Sean Hannity
Most point-a-finger-in-your-face cable-news hosts wouldn't bother defending a competitor. But after CNN's Larry King took a beating in the press recently for seeming old and out of it, Fox News' Sean Hannity stood up for him on Hannity & Colmes. The conservative Hannity also seems to have a soft spot for Howard Stern (he got the first interview with the shock jock after CBS filed its lawsuit against him) and is no fan of the fine-happy FCC. So the Biz thought it might be an interesting time to check in with Hannity, who cohosts the No. 2-rated show in cable news, and see what's on his mind.

TVGuide.com: So what made you feel compelled to support Larry King?
Sean Hannity:
It was sincere. He was under fire for just about everything — his health, he's frail, he's not doing well. You know what? For better or worse, he still has the consistently highest-rated show on that network. When I saw these attacks and I saw there was no response from management at CNN — the first response I saw was after we had said something — [I thought that] Larry's done a lot for this industry. He's really one of the great pioneers of talk TV and talk radio. I just kind of felt it was a little unfair that nobody seemed to go to bat for him.

TVGuide.com: But be honest with me. When your producer tells you that Larry King's guests for the next hour are Carol Channing or Art Linkletter, don't you say to yourself, "I think we're going to do well tonight."
Hannity:
I think Art rates very well, so be careful. We've put him on. I never became myopic, and I know that in the different cable wars and radio wars, people want you to focus on one competitor. As far as I'm concerned, we're up against the networks, the other great cable channels out there. We're trying to draw the audience from everywhere. I don't see just one person as a main competitor.... We've developed a unique and special identity. We can do politics. We can do crime. We can do the issues of the day. We try not to be predictable.  I can be on the [U.S.] border one day and interviewing Howard Stern the next day, and maybe the president or vice president after that. The eminent-domain stories we've been doing are unique.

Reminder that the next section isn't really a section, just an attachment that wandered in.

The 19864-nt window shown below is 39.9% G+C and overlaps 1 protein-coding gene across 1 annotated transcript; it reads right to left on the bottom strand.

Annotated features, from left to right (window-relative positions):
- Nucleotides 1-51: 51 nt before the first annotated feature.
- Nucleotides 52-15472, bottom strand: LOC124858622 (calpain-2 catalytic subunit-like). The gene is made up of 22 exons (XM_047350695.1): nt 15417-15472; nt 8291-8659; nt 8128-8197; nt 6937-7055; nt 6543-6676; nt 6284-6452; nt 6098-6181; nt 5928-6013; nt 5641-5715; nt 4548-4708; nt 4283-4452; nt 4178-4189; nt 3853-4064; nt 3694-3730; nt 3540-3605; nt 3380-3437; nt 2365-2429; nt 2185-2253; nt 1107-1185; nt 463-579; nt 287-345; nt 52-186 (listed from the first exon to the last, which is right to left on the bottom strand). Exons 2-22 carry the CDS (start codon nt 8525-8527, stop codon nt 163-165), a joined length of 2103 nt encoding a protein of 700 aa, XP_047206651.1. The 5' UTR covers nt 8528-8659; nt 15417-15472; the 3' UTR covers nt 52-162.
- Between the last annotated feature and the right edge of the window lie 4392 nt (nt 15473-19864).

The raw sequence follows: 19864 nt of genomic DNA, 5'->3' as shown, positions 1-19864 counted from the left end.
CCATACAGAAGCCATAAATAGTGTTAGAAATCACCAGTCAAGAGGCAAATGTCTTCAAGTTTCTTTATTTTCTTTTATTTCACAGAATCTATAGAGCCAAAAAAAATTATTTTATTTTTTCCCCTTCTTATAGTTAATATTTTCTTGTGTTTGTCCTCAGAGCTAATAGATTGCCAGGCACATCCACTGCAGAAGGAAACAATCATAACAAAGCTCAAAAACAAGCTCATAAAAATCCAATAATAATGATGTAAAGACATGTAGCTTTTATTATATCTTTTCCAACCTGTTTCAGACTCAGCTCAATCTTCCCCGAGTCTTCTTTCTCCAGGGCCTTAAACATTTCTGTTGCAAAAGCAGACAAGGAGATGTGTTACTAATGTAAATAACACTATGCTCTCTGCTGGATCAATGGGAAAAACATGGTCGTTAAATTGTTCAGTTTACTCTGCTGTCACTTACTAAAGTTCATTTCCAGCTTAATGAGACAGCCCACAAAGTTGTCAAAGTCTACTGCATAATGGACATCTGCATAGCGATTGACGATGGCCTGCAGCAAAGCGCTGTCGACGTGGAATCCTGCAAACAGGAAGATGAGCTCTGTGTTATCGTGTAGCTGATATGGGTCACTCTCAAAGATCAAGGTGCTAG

TVGuide.com: How do you pick your hot-button issues?
Hannity:
I have a direct advantage in that I have three hours on my syndicated radio program every day, so I'm hearing from a lot of people around the country. I constantly monitor my mail and e-mail. If people think I'm not talking about the right topic, they'll start shouting it to me and at least make me aware it's there and that that's where I ought to be.

TVGuide.com: What kind of e-mail did you get after you interviewed Howard Stern?
Hannity:
It's interesting. We did a poll on my website, and 80 percent of the people were glad I had him on and thought I should have him on. Twenty percent said they were mad and that they didn't watch that day.

TVGuide.com: Was there was some radio-guy bonding going on there?
Hannity: